Governor Jerry Brown has signed SB270, legislation which provides for the nation's first statewide ban on single-use plastic bags at grocery and convenience stores. A national coalition of plastic bag manufacturers immediately said it would seek a voter referendum to repeal the law, which is scheduled to take effect in July 2015. Pursuant to SB270, plastic bags will be phased out of checkout counters at large grocery stores and supermarkets and convenience stores and pharmacies in 2016. The law does not apply to bags used for fruits, vegetables or meats, or to shopping bags used at other retailers. It allows grocers to charge a fee of at least 10 cents for using paper bags. Read more here.

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Governor Brown Signs New Legislation Regarding Employer Liability for Workers of Independent Contractors
Tue, 30 Sep 2014 21:35:03 - Pacific Time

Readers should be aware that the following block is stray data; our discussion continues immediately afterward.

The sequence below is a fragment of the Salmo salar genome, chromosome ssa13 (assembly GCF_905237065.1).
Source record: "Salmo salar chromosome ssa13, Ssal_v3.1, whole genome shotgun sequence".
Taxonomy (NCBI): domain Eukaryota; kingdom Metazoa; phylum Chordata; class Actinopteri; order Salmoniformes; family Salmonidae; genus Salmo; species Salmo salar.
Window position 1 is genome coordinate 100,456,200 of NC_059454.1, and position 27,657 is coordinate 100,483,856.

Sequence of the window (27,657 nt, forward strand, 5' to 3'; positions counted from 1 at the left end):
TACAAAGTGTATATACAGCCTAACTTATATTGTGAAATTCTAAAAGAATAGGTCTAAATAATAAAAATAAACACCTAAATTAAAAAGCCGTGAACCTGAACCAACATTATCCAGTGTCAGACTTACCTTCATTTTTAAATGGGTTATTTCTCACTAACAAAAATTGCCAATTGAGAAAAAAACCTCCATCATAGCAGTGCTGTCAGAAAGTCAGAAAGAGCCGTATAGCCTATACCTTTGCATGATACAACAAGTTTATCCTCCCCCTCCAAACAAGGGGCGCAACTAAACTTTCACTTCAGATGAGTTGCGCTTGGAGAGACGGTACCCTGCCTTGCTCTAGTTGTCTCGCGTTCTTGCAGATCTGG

Governor Brown has signed AB 1897, which holds employers liable for violations of law related to the employees of independent contractors hired by the employer, including violations related to workers’ compensation, wage and hour, and occupational health and safety requirements. Numerous industries will be impacted by the legislation including construction, agriculture, healthcare, technology, foodservice, manufacture and retailers. The bill, creates new Labor Code section 2810.3. It applies to most companies with 25 or more employees (referred to as the “client employer”) which obtain workers from companies that provide workers (referred to as “labor contractors”).  Employers are liable pursuant to the new legislation even if they are unaware that the violations were occurring. Read more here.